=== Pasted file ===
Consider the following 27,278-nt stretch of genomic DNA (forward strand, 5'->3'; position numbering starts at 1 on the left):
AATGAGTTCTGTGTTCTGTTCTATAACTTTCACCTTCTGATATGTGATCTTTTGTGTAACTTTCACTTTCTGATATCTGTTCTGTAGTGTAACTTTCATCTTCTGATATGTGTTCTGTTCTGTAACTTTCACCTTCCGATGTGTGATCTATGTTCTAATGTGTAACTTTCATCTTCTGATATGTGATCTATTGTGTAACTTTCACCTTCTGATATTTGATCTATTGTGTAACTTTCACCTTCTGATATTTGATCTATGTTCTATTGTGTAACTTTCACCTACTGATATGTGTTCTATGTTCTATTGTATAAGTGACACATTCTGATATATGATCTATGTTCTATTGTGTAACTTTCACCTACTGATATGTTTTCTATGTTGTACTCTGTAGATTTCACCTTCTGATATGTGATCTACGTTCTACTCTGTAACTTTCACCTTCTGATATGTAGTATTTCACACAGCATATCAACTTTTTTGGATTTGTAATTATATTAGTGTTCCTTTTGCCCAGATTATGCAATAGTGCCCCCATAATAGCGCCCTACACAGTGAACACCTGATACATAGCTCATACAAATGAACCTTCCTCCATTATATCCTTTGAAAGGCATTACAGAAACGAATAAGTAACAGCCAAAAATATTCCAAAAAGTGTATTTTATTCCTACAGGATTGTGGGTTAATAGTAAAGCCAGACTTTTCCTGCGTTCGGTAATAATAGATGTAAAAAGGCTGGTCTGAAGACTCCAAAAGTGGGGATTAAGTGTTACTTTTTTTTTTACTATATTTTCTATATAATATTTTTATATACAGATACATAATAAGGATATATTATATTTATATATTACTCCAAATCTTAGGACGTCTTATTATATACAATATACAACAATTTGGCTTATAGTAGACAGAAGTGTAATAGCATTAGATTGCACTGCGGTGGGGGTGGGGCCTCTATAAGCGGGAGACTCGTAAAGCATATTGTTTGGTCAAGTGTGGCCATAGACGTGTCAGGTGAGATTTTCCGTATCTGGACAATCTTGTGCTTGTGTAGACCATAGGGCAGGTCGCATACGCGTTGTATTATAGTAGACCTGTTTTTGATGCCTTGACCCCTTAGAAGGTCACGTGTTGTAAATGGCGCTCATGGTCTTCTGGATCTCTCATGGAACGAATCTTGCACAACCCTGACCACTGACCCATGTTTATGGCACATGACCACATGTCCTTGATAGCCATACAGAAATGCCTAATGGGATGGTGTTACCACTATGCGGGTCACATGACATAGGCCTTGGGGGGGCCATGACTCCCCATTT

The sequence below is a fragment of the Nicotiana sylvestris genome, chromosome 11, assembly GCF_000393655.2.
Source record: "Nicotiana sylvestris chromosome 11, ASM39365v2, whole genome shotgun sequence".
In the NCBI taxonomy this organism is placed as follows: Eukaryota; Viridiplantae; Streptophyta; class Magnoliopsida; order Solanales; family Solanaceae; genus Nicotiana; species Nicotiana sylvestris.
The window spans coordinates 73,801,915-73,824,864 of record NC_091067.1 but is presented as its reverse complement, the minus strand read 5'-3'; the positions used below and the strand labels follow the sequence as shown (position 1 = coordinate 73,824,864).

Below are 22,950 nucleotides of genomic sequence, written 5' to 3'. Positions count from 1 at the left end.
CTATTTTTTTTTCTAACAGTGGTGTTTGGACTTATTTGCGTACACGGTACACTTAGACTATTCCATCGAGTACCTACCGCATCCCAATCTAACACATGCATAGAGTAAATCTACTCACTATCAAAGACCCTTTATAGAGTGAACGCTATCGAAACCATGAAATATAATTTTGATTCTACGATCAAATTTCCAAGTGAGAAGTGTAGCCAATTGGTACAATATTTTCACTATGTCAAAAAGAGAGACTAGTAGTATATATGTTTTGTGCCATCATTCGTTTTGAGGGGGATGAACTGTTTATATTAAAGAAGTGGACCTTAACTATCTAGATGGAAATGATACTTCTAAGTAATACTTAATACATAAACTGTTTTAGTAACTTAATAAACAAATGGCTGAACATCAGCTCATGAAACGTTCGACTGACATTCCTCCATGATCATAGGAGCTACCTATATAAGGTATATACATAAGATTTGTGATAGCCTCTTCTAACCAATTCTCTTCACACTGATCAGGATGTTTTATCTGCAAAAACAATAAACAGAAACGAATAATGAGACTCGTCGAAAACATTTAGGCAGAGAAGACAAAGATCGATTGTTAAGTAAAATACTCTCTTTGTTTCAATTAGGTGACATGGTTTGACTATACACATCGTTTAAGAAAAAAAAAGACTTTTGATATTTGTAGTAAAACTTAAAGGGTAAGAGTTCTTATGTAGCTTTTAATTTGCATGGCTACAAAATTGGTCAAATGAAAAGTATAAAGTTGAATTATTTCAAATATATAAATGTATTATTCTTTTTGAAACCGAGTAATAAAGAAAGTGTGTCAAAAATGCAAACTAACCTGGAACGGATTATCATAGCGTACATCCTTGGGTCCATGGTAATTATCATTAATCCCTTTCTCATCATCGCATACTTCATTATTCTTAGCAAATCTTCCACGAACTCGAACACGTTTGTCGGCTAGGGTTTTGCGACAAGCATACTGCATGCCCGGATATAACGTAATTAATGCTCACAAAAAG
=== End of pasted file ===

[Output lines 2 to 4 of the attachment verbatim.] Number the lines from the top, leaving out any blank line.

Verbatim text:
AATGAGTTCTGTGTTCTGTTCTATAACTTTCACCTTCTGATATGTGATCTTTTGTGTAACTTTCACTTTCTGATATCTGTTCTGTAGTGTAACTTTCATCTTCTGATATGTGTTCTGTTCTGTAACTTTCACCTTCCGATGTGTGATCTATGTTCTAATGTGTAACTTTCATCTTCTGATATGTGATCTATTGTGTAACTTTCACCTTCTGATATTTGATCTATTGTGTAACTTTCACCTTCTGATATTTGATCTATGTTCTATTGTGTAACTTTCACCTACTGATATGTGTTCTATGTTCTATTGTATAAGTGACACATTCTGATATATGATCTATGTTCTATTGTGTAACTTTCACCTACTGATATGTTTTCTATGTTGTACTCTGTAGATTTCACCTTCTGATATGTGATCTACGTTCTACTCTGTAACTTTCACCTTCTGATATGTAGTATTTCACACAGCATATCAACTTTTTTGGATTTGTAATTATATTAGTGTTCCTTTTGCCCAGATTATGCAATAGTGCCCCCATAATAGCGCCCTACACAGTGAACACCTGATACATAGCTCATACAAATGAACCTTCCTCCATTATATCCTTTGAAAGGCATTACAGAAACGAATAAGTAACAGCCAAAAATATTCCAAAAAGTGTATTTTATTCCTACAGGATTGTGGGTTAATAGTAAAGCCAGACTTTTCCTGCGTTCGGTAATAATAGATGTAAAAAGGCTGGTCTGAAGACTCCAAAAGTGGGGATTAAGTGTTACTTTTTTTTTTACTATATTTTCTATATAATATTTTTATATACAGATACATAATAAGGATATATTATATTTATATATTACTCCAAATCTTAGGACGTCTTATTATATACAATATACAACAATTTGGCTTATAGTAGACAGAAGTGTAATAGCATTAGATTGCACTGCGGTGGGGGTGGGGCCTCTATAAGCGGGAGACTCGTAAAGCATATTGTTTGGTCAAGTGTGGCCATAGACGTGTCAGGTGAGATTTTCCGTATCTGGACAATCTTGTGCTTGTGTAGACCATAGGGCAGGTCGCATACGCGTTGTATTATAGTAGACCTGTTTTTGATGCCTTGACCCCTTAGAAGGTCACGTGTTGTAAATGGCGCTCATGGTCTTCTGGATCTCTCATGGAACGAATCTTGCACAACCCTGACCACTGACCCATGTTTATGGCACATGACCACATGTCCTTGATAGCCATACAGAAATGCCTAATGGGATGGTGTTACCACTATGCGGGTCACATGACATAGGCCTTGGGGGGGCCATGACTCCCCATTT

The sequence below is a fragment of the Nicotiana sylvestris genome, chromosome 11, assembly GCF_000393655.2.
Source record: "Nicotiana sylvestris chromosome 11, ASM39365v2, whole genome shotgun sequence".